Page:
Sunday, 30 July 2017

The Wood Mouse

D' ye know the little Wood-Mouse,
That pretty little thing,
That sits among the forest leaves,
Beside the forest spring?
Its fur is red as the red chestnut,
And it is small and slim;
It leads a life most innocent
Within the forest dim.
'T is a timid, gentle creature,
And seldom comes in sight;
It has a long and wiry tail,
And eyes both black and bright.
It makes its nest of soft, dry moss,
In a hole so deep and strong ;
And there it sleeps secure and warm,
The dreary winter long.
And though it keeps no calendar,
It knows when flowers are springing;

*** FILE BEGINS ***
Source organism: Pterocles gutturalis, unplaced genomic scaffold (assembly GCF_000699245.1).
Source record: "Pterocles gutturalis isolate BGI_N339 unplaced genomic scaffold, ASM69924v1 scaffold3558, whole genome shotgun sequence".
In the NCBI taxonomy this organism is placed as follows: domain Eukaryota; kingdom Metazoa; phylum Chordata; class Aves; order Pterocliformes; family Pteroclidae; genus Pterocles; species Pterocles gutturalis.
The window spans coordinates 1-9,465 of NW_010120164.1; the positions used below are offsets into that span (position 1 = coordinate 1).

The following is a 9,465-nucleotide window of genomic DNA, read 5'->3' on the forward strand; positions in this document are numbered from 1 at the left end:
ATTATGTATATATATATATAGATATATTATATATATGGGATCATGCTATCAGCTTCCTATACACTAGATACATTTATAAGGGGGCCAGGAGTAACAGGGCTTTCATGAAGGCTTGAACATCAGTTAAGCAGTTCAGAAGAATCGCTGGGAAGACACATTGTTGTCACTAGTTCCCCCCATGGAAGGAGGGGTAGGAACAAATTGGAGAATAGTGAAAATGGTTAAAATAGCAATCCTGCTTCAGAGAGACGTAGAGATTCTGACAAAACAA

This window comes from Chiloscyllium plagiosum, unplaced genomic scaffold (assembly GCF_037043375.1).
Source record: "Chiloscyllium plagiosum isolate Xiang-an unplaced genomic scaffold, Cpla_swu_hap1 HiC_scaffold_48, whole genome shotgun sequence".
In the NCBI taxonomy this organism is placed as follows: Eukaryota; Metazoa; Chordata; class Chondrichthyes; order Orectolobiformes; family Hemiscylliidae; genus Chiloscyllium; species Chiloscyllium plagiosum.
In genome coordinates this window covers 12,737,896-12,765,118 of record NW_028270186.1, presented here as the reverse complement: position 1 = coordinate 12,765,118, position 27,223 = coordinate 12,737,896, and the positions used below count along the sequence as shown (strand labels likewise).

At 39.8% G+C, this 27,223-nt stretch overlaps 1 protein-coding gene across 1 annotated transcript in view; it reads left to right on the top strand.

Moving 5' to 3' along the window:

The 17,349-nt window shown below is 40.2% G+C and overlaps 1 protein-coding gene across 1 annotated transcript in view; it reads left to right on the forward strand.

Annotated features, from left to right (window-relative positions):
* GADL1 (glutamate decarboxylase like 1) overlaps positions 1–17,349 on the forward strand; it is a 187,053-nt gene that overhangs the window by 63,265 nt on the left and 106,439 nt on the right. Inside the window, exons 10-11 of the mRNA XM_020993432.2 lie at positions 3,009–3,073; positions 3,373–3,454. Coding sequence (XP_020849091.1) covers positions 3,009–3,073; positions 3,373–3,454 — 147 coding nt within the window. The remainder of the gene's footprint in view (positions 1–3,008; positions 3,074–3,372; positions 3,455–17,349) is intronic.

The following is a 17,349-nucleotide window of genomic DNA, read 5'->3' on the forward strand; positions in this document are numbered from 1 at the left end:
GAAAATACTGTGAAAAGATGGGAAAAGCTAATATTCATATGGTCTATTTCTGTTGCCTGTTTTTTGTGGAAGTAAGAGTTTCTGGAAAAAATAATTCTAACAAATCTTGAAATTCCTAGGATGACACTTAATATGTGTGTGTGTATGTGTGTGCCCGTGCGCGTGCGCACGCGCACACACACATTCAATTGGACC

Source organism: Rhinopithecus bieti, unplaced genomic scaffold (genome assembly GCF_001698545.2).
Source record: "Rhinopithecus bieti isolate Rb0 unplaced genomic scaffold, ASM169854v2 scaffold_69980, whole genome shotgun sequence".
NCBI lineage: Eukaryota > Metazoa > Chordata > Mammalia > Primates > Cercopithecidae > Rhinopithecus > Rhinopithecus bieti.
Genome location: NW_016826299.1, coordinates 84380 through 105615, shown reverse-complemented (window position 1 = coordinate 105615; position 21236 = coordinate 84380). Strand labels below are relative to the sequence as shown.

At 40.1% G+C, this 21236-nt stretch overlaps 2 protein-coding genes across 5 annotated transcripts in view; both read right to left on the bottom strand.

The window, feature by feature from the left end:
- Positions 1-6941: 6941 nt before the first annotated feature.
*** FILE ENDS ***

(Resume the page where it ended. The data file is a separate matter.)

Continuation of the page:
And waketh to its summer life
When Nightingales are singing.
Upon the boughs the Squirrel sits,
The Wood-Mouse plays below;
And plenty of food it finds itself
Where the Beech and Chestnut grow.
In the Hedge-Sparrow's nest he sits
When its Summer brood is fled,
And picks the berries from the bough
Of the Hawthorn over-head.
I saw a little Wood-Mouse once,
Like Oberon in his hall,
With the green, green moss beneath his feet,
Sit under a Mushroom tall.
I saw him sit and his dinner eat,
All under the forest tree;
His dinner of Chestnut ripe and red,
And he ate it heartily.
I wish you could have seen him there;
It did my spirit good,
To see the small thing God had made
Thus eating in the wood.
I saw that He regardeth them --
Those creatures weak and small;
Their table in the wild is spread,
By Him who cares for all!
by Mary Botham Howitt
Art Carl Whitfield

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